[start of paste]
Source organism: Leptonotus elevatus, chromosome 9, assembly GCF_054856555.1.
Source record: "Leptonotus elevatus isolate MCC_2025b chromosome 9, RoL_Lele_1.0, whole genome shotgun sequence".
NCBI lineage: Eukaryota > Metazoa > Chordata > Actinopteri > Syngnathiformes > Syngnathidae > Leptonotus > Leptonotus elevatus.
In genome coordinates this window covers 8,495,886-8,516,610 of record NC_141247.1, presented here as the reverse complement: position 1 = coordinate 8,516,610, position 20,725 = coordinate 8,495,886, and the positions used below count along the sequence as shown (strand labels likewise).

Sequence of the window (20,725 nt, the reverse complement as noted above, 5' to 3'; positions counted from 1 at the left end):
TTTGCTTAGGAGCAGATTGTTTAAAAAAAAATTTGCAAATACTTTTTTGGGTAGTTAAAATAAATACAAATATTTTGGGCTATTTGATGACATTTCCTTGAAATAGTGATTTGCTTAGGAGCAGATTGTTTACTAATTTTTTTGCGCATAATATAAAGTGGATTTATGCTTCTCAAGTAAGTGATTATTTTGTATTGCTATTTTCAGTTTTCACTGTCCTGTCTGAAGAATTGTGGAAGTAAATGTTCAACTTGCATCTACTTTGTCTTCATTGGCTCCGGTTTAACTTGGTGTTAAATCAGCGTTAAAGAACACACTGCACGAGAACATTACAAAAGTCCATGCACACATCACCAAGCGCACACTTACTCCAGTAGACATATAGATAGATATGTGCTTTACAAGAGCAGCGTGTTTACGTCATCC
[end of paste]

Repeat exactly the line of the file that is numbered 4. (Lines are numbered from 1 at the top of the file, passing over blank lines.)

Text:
In genome coordinates this window covers 8,495,886-8,516,610 of record NC_141247.1, presented here as the reverse complement: position 1 = coordinate 8,516,610, position 20,725 = coordinate 8,495,886, and the positions used below count along the sequence as shown (strand labels likewise).